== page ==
More Expense = Less Pain

Yesterday, the Times reported the results of an intriguing new study, just published in the Journal of the American Medical Association (subscription required). The focus of the story: the placebo effect.

The existence of a placebo effect is well known, and the best work on this topic comes from Anup Malani, another economist (and a good friend) who currently teaches at the University of Chicago Law School. It is now well established that giving a patient a sugar pill (while telling them that it may be medication) can actually have therapeutic effects.

But this new study – by Dan Ariely and coauthors – shows that the placebo effect is itself subject to experimental manipulation. Their experiment is incredibly clever, and very convincing.

The subjects were given an initial series of electric shocks and asked to rate the pain they felt after each shock. The subjects were then allowed to take a placebo pill that they were told was similar to codeine. In fact, the pill had no direct medical benefit at all. While half of the patients were told that their (false) treatment cost $2.50 per pill, the other half were told that their pill had been discounted to $0.10 per pill. They were then given a second series of electric shocks, and once again, asked about how much it hurt.

While 85 percent of the patients taking the $2.50 pill reported that the second set of shocks were less painful, only 61 percent of those taking the (identical!) $0.10 pill reported the shocks to be less painful. So the more expensive the pill, it seems, the larger its perceived effect – even when the pill actually has no medical effect!

And yes, this study was co-authored by the same Dan Ariely who wrote the recently-published popular behavioral economics book, Predictably Irrational.

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  1. Lukesed says:

    It seems obvious that the placebo effect, being psychological, would be stronger if the patient believed that the drug they were given was stronger (as more expensive drugs often are). But quantifying this effect-effect seems a lot more impressive.

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  2. pcutt says:

    I wonder how the placebo effect will affected by the easy access to information on the internet. My understanding of the medical field is that all medications a doctor prescribes must be accurately named and labeled, that is, your pill bottle’s contents and label must match up and be true. I can see that since easy access to information makes it simple for a patient to find that he’s on a placebo, the medical profession’s practice of giving placebos may diminish.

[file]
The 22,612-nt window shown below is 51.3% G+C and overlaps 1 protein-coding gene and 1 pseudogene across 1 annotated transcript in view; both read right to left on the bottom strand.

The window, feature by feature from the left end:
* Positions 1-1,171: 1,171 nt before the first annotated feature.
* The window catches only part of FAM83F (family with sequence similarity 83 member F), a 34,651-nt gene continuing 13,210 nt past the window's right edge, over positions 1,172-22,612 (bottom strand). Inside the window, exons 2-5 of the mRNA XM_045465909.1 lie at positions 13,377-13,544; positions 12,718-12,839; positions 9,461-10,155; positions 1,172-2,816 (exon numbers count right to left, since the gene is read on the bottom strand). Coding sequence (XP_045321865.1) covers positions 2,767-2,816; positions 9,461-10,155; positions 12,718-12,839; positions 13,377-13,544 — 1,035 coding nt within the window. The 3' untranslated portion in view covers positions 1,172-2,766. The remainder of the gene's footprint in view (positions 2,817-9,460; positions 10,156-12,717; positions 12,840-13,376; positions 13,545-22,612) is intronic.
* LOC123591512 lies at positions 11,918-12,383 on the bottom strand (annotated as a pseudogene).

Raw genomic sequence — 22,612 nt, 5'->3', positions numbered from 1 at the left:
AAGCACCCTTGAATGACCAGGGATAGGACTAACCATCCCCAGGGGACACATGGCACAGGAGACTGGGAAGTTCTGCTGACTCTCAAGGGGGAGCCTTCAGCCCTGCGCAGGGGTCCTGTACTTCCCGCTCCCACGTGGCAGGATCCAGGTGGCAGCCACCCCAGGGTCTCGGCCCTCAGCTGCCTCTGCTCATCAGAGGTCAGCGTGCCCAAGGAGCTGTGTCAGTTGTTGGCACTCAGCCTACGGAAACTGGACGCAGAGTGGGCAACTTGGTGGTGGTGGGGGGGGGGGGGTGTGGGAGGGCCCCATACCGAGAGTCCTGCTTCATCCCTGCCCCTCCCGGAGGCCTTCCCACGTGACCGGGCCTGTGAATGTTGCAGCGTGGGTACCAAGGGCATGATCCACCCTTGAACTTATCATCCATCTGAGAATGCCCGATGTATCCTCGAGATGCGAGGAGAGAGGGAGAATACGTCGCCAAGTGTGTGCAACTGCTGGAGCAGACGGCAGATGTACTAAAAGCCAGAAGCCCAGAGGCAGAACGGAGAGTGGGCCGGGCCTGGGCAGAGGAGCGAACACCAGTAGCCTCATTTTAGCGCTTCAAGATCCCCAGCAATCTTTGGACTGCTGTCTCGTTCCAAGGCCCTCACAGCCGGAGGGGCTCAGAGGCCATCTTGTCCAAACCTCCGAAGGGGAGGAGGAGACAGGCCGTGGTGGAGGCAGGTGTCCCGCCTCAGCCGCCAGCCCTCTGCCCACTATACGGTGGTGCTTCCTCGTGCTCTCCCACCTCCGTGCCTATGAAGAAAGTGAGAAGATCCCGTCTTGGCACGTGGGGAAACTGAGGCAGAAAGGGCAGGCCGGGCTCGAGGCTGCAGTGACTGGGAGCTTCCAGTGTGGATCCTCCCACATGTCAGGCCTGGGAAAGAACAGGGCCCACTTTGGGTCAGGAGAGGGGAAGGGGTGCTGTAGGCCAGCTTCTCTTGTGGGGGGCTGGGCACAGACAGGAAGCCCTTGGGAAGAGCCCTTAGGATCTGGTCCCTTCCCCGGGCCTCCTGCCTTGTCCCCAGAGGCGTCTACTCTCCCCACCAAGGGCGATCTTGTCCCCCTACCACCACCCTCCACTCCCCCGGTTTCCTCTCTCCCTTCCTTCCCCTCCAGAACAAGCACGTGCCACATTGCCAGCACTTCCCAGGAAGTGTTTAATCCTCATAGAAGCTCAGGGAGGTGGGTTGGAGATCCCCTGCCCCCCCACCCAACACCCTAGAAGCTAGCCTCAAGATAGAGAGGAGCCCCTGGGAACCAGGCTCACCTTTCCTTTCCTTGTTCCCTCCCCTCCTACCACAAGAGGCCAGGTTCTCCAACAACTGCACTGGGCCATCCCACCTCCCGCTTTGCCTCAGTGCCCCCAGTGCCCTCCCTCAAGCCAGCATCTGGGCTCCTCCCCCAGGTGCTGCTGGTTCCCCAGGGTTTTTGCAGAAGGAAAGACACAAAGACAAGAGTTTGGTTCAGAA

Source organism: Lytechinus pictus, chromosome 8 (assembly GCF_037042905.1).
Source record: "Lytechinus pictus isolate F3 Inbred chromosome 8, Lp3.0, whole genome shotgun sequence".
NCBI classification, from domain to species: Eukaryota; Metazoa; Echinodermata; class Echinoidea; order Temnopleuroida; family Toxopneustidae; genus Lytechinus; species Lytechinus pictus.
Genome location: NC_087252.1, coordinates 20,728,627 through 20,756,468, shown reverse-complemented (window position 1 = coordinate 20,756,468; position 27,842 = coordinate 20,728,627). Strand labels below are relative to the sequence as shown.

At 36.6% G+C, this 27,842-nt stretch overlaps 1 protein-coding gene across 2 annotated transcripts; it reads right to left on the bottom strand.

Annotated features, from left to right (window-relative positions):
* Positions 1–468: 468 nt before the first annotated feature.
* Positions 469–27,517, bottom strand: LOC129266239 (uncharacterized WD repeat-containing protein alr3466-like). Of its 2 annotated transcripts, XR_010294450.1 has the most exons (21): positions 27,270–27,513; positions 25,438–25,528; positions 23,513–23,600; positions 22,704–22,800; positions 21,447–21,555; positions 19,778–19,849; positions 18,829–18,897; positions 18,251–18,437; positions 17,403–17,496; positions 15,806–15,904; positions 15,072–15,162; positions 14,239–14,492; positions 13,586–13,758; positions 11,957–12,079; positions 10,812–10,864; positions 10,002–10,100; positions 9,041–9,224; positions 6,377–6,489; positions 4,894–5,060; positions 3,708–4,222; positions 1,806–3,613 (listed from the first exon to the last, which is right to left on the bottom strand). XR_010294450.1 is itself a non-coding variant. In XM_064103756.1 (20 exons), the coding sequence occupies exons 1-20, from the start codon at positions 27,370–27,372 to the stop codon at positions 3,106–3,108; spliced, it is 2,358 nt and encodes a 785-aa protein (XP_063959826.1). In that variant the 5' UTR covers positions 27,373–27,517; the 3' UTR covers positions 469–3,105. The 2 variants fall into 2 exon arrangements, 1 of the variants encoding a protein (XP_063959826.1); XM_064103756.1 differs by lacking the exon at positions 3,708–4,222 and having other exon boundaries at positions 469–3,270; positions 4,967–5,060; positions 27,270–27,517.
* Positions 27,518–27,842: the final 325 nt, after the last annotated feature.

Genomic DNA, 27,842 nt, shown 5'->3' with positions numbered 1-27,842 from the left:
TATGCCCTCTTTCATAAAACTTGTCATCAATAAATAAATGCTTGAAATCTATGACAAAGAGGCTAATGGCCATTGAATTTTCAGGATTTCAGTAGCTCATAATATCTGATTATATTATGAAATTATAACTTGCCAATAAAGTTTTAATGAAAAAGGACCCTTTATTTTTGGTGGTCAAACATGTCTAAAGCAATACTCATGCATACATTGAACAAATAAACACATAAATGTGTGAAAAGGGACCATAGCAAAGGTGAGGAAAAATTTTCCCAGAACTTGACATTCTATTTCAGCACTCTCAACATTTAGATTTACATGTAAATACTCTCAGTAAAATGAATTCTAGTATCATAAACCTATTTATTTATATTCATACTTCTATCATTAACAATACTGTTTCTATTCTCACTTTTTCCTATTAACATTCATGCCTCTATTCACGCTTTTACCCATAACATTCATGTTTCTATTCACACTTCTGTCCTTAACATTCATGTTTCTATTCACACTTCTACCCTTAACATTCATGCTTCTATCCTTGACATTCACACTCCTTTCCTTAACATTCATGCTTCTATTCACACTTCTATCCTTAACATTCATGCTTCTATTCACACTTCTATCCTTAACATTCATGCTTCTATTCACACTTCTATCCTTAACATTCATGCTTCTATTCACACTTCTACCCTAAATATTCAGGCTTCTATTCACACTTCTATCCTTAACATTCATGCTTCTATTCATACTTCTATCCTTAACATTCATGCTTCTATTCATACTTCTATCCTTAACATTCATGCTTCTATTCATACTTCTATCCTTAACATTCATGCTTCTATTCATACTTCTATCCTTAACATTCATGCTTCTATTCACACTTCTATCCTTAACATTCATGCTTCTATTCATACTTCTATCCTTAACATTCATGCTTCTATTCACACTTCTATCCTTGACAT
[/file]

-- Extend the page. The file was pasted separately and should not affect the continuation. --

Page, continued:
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  3. Michael says:

    Didn’t we already discuss this phenomenon with those insanely high priced audio cables? I think they were made out of Kryptonite or something.

    It would be interesting to find out if people from non-capitalist societies have the same inclinations regarding price and performance?

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  4. Rodrigo Leme says:

    Interesting take on the price tag effect. We work with consulting in telecom expense management here in Brazil and once we received a RFP from a big construction company. We wrote the proposal, and sent it to them.

    A few days later, the IT guy calls and says that our price is “too low” in comparison to others. “So what”, we asked, and he said that he wasn’t sure we could do the job (the job we said in detail we would do when answering the RFP!) because we were “too cheap to be true”.

    I think this “placebo effect 2.0″ demonstrated in Ariely’s work is totally believable. Any product or service anything should be cheap enough to drive customers’ attention, but (wow!) expensive enough to avoid the “what’s the catch?” reaction.

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  5. David says:

    I wonder if a similar result could be duplicated with wine tasting. Or maybe spirits or coffee. Perform a taste test of the same wine, one priced at $8 a bottle and the other at $80.

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  6. tom says:

    The placebo effect is more than just psychological. It can cover other phenomena, such as a change in behavior that results from medical treatment. for example, if a patient is taking weight-loss pills, then that patient may start thinking more about his or her weight and start working out. The placebo effect is meant to account for real physical effects that can come purely from such behavioral changes.

    David@6:
    There has been a test for exactly what you’re talking about. See:
    http://www.latimes.com/news/science/la-sci-wine15jan15,1,4840506.story?coll=la-news-science

    In that test, subjects tended to enjoy wines more if they were told they were more expensive

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  7. goatboy slim says:

    One aspect of the placebo effect that I’ve never seen discussed:it works in a negative way as well. I have read a drug study where the recipients of the placebo dropped out because they were suffering side effects, in about the same percentage as the recipients of the real med.I’ve read discussions of the type of people who are most susceptible to the placebo effect, but I wonder if the personalities are the same for both negative and positive responders? As to price influencing perception, that seems to be conventional wisdom in the field of marketing, where artists and crafters are always cautioned against pricing their work too low, as it creates a negative impression of an item’s worth.

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